I know this can feel awkward or weird to tell to your family or friends or traveling companions, especially if you’re in an amazing new city with many sights to see, but I find that everyone around me is often surprisingly willing to cooperate with my need to decompress when I ask for it directly. It can be as simple as saying something like, “You know, I am so excited to do {activity} with you, but just to make sure I have enough juice for the afternoon, I’m going to need to recharge for a bit. I’ll see you again at {time}.”

They might even be thankful that you suggested it.

 

5. Plan ahead for the transition back to regular life.

The transition back from vacation is just as important as the vacation itself. If your first day back you are frantic and exhausted and stressed, it will feel like your vacation never even happened.

And it’s so easy for that to occur. After all, work has piled up at your job, and your friends may have been trying to make plans with you, so you schedule hang-outs for the day you get back.

But if you can, I’d strongly recommend that you be thoughtful about the transition. If you can, plan to have an extra day to be home and rest and buy groceries before going back to work. If you can push back plans with your friends for a few extra days, do that too.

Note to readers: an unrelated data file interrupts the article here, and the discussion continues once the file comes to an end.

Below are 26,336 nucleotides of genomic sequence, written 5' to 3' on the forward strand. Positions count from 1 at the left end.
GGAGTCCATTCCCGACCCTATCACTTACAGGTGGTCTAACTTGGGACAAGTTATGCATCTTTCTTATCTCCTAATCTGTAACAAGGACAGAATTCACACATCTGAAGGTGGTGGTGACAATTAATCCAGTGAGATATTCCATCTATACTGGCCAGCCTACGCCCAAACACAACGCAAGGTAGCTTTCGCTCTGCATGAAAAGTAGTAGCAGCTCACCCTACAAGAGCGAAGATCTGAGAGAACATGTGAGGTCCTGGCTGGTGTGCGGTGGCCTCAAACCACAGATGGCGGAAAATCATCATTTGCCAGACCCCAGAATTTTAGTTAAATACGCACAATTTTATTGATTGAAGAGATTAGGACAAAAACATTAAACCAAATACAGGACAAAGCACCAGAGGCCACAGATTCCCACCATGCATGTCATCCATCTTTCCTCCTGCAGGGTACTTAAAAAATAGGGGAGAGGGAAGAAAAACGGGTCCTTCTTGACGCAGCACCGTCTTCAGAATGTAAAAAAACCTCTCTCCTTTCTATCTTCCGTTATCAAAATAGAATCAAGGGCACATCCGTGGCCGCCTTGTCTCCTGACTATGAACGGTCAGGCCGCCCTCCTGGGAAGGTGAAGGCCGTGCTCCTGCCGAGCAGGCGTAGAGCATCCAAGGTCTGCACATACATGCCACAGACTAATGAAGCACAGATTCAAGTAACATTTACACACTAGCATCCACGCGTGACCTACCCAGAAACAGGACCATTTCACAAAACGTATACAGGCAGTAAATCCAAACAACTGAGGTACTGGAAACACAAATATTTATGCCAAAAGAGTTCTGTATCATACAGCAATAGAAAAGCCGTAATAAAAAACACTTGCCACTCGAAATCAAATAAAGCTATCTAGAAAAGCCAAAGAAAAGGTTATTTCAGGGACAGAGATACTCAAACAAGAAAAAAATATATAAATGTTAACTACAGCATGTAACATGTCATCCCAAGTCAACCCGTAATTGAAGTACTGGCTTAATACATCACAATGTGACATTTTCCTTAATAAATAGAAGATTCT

Think of yourself like the cruise director of your own life: a good cruise director puts in lots of fun activities, but also makes sure that the transition back to the mainland is smooth, and that everyone has time to take naps and get snacks and doesn’t feel rushed.

Well, I’ve never been a cruise director, so I don’t exactly know. But that’s the kind of cruise I’d like to be on.

 

6. Stay aware while you’re on vacation

It’s easy to turn our brains and body-awareness off while we’re on vacation, and feel terrible about ourselves once we are back at home.

It’s like suddenly I woke up and realized that I was eating dessert four times a day for the past week. I feel terrible and my pants are tight.

The only solution to this is a bit of a boring one, I’m afraid.

You have to stay aware.

You can’t desert yourself.  

But it doesn’t have to take a lot of time, and it doesn’t have to be arduous. In fact, I made you a handy dandy printable for just this purpose!

Download it here. It has a few simple questions that you can ask yourself each night to reflect on how your eating (and day) went, and what you can do the next day to take good care of yourself. Print out a few copies and stash them in your suitcase so you can fill them out each night – just bringing awareness can be invaluable.

 

I’d love to hear from you! Which of these ideas would you like to try? Do you have anything else that you’d suggest?